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Family: Nymphaeaceae

Scientific name: Nymphaea nouchali

Authority: Burm.f.. 

Synonyms: Nymphaea cyanea Roxb., Nymphaea malabarica Poir., Nymphaea minima F. M. Bailey, Nymphaea punctata Edgew, Nymphaea stellata Willd., Nymphaea versicolor Sims

Zulu names: amazibu, izeleba, izibu

Other names: blue lotus, blue lotus of the Nile, water lily, blue water lily (English) blouwaterlelie, kaaimanblom (Afrikaans)

Plant description: N. nouchali is a perennial aquatic herb. It has long and wide floating round leaves, solitary blue flowers, globose fruits containing flask-shaped seeds, reddish violet stem, and white pithy roots. In South Africa, the herb occurs in waterbodies in the highveld, lowveld and KwaZulu Natal.


  • The flowers are used by South African diviners as a psychoactive agent for divinatory purposes.
  • The flowers are used to make a tincture that is taken in low doses as a euphoriant. 
  • The flower tincture is taken for sexual stimulation, to treat male impotence.
  • The flower tincture is an aphrodisiac.
  • The plant is used to reduce stress, anxiety, and regenerate the nervous system.
  • The plant is used to make a bitter tonic that is used for the following:
    • Treat menorrhagia and menstruation problems.
    • The flowers and seeds are used to treat liver (hepatic) disorders, such as diabetes mellitus.
    • The flowers and seeds are used to treat cough, fever and skin conditions, such as eczema.
    • Treat blennorrhagia or gonorrhoea.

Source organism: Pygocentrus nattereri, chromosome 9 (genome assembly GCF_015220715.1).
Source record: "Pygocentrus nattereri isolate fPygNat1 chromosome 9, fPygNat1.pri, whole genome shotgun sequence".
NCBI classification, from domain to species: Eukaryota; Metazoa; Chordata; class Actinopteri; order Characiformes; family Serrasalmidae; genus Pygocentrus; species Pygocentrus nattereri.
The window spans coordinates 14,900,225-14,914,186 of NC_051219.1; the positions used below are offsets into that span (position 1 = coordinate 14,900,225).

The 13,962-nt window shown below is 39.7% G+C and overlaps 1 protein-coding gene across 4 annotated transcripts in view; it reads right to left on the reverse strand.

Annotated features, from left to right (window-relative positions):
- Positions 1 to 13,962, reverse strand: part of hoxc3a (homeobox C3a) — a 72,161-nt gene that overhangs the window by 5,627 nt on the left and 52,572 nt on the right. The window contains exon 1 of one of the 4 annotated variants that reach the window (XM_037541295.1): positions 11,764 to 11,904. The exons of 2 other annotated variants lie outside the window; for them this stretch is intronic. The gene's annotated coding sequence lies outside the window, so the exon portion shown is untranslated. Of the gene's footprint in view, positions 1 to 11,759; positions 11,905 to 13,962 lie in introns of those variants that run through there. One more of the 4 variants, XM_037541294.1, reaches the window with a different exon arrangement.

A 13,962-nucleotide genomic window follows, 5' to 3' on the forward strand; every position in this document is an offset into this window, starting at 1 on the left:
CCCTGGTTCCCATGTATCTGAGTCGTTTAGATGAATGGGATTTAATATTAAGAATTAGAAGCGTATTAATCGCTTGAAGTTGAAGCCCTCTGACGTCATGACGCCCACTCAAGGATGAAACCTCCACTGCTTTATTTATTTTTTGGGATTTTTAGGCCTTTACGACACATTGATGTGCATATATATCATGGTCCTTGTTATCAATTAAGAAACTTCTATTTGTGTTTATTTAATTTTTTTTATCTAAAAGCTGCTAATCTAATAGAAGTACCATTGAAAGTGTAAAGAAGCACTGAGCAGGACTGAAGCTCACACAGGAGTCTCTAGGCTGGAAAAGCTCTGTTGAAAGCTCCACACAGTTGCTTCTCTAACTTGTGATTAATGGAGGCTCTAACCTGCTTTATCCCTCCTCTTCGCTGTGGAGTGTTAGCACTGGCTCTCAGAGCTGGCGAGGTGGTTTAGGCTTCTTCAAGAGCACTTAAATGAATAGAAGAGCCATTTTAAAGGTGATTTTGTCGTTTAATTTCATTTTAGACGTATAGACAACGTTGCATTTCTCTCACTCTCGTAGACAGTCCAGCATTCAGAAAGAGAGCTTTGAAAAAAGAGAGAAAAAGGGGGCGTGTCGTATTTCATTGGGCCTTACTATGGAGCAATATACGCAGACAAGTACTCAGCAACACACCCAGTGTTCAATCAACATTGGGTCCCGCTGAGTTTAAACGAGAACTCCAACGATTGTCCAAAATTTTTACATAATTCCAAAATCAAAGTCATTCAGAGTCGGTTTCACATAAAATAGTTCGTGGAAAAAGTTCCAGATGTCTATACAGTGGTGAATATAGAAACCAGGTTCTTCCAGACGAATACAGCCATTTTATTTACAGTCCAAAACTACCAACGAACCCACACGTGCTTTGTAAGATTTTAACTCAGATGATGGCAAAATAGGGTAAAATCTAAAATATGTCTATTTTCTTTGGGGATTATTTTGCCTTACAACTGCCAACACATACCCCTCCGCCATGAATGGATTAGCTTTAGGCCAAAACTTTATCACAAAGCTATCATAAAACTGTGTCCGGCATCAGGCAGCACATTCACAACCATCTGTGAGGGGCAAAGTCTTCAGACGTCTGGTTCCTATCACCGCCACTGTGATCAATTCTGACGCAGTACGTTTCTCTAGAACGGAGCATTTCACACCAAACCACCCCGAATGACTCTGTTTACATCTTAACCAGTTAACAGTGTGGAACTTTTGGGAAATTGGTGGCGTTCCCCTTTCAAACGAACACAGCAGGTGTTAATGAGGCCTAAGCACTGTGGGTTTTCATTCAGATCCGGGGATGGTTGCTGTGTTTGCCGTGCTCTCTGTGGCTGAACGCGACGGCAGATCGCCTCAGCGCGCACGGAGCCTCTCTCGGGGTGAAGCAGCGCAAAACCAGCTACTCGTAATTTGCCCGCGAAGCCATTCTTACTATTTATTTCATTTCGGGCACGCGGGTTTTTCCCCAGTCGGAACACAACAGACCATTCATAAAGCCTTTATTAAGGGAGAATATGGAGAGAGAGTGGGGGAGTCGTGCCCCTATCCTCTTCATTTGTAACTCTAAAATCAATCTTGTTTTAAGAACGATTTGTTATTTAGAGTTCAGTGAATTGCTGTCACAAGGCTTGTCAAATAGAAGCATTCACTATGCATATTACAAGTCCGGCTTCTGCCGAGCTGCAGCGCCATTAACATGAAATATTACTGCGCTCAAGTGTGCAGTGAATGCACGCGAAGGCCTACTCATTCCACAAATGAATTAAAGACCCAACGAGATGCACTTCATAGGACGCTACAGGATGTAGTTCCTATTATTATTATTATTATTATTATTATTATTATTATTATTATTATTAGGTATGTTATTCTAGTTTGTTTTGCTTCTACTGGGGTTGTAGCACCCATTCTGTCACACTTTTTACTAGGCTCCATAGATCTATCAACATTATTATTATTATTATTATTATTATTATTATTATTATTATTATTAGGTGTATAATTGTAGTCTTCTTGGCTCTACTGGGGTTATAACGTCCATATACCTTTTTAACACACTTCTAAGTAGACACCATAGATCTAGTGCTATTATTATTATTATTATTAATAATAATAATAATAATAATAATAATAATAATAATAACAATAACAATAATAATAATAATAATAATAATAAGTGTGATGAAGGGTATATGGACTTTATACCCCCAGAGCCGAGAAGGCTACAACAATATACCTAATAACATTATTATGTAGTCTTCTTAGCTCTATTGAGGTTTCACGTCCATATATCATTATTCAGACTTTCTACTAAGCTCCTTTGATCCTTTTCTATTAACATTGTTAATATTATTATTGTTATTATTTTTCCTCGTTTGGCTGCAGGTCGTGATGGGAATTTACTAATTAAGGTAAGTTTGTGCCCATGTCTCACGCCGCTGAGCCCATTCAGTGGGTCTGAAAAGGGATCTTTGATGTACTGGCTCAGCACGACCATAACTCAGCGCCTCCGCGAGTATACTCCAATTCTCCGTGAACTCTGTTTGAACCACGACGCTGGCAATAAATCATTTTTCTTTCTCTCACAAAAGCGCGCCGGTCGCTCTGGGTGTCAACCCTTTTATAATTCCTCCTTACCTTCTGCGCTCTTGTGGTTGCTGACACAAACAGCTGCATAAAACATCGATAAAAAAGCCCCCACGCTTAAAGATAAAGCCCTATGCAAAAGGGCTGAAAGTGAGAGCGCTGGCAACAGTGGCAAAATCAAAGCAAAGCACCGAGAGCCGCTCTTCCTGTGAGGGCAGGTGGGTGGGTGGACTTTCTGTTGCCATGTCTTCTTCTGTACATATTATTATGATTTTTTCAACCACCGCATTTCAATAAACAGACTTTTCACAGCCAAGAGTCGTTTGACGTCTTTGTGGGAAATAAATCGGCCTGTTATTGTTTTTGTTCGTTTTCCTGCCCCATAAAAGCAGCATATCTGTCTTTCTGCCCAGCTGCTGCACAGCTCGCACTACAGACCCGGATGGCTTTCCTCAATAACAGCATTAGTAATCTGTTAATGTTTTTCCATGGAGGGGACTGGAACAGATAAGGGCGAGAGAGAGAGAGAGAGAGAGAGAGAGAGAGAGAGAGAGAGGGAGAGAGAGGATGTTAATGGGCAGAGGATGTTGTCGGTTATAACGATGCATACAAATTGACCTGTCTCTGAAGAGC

• Treat urinary tract disorders, such as dysuria.
    • Treat inflammation, such as swelling.
    • Treat eye problems.
  • The flowers are used to treat brain inflammation and dizziness.
  • The flowers are used as a cardiac stimulant to treat heart palpitations.
  • The roots are seeds are used to treat stomach ache and to promote appetite.
  • The roots are used to treat abdominal and back pain.
  • The roots are used as astringent, diuretic, and emollient. 
  • The plant is cultivated as an ornamental plant.

Safety precaution:

Using traditional medicine responsibly can enhance your overall health and well-being. Misuse and abuse can lead to complications. You can inquire about the correct use of traditional medicine from a knowledgeable herbalist and practitioner. You can also visit or email: to learn more about traditional medicine

References and further reading: 

  • Kiranmai, B., Sandhyarani, M. and Tiwari, A.K., 2023. Water Lily (Nymphaea nouchali Burm. f): An Ancient Treasure of Food and Medicine. Pharmacognosy Research, 15(2).
  • Raja, M.M.M., Sethiya, N.K. and Mishra, S.H., 2010. A comprehensive review on Nymphaea stellata: A traditionally used bitter. Journal of advanced pharmaceutical technology & research, 1(3), p.311.
  • Sobiecki, J.F., 2002. A preliminary inventory of plants used for psychoactive purposes in southern African healing traditions. Transactions of the Royal Society of South Africa.
  • Stafford, G.I., 2009. Southern African plants used to treat central nervous system related disorders (Doctoral dissertation).
  • Van Wyk, B.E. and Gericke, N., 2000. People’s plants. Briza Publications, Pretoria, A guide to useful plants of southern Africa.
  • Viljoen,  C. and  Notten,  A., 2002. Nymphaea  nouchali  Burm.  f.  var. caerulea   (Sav.)   Verdc.   Cape   Town,   Kirstenboch   National Botanical Gardens. Available at : (accessed  18 August 2023).
  • Wagner, H. and Bladt, S., 1996. Plant drug analysis: a thin layer chromatography atlas. Springer Science & Business Media.
  • Watt. J.M. and Breyer-Brandwijk. M.G. 1962. The medicinal and poisonous plants of Southern and Eastern Africa. E. & S. Living-stone Ltd., London.

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